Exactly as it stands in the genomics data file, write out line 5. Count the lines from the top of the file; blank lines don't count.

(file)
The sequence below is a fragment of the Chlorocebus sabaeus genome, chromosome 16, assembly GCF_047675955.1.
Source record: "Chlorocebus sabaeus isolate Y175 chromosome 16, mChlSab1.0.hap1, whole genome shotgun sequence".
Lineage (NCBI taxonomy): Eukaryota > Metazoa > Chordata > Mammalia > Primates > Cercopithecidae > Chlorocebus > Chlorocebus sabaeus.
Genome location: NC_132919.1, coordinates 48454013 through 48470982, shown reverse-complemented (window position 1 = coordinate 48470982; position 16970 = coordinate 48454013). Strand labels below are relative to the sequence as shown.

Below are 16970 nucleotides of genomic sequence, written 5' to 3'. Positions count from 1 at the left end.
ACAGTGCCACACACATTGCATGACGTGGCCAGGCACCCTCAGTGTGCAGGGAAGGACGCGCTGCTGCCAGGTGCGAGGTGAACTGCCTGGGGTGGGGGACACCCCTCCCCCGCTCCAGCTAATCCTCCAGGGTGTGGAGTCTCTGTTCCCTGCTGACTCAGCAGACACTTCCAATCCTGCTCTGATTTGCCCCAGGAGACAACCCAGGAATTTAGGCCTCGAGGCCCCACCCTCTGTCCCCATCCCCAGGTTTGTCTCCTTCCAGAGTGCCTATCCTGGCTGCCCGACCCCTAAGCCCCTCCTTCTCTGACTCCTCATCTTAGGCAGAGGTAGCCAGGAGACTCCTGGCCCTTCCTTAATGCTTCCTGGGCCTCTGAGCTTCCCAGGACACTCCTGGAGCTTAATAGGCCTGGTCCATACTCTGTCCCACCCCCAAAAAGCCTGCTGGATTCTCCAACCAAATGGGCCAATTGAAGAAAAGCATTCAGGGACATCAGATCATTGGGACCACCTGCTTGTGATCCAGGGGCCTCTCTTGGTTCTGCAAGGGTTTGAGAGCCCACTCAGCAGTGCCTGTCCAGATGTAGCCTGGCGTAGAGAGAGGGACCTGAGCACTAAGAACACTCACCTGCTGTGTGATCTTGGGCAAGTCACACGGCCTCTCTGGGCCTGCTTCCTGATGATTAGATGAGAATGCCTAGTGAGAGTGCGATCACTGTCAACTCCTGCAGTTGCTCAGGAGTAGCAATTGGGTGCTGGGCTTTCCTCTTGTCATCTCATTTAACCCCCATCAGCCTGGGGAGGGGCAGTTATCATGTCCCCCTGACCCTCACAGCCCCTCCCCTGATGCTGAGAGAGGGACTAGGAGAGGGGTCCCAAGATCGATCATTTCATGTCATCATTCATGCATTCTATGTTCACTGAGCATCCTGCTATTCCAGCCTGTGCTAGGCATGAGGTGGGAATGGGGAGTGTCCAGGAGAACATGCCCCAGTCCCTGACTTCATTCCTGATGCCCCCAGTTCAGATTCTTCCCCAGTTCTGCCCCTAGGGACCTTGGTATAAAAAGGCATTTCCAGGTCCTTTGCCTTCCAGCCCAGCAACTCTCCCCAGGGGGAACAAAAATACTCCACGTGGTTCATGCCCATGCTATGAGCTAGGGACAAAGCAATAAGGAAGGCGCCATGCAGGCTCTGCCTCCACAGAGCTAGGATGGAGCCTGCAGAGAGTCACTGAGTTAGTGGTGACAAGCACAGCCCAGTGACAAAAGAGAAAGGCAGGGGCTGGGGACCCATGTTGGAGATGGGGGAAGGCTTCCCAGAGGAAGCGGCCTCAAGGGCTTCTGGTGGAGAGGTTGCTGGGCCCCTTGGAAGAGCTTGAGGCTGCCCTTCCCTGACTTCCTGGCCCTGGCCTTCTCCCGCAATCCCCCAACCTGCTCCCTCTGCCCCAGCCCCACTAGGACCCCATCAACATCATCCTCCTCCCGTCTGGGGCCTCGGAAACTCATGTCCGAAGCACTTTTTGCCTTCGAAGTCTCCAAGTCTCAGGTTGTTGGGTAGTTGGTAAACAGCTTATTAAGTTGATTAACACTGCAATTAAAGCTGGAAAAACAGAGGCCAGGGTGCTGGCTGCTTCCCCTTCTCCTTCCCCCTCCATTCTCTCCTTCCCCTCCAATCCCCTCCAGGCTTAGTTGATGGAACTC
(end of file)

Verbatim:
Below are 16970 nucleotides of genomic sequence, written 5' to 3'. Positions count from 1 at the left end.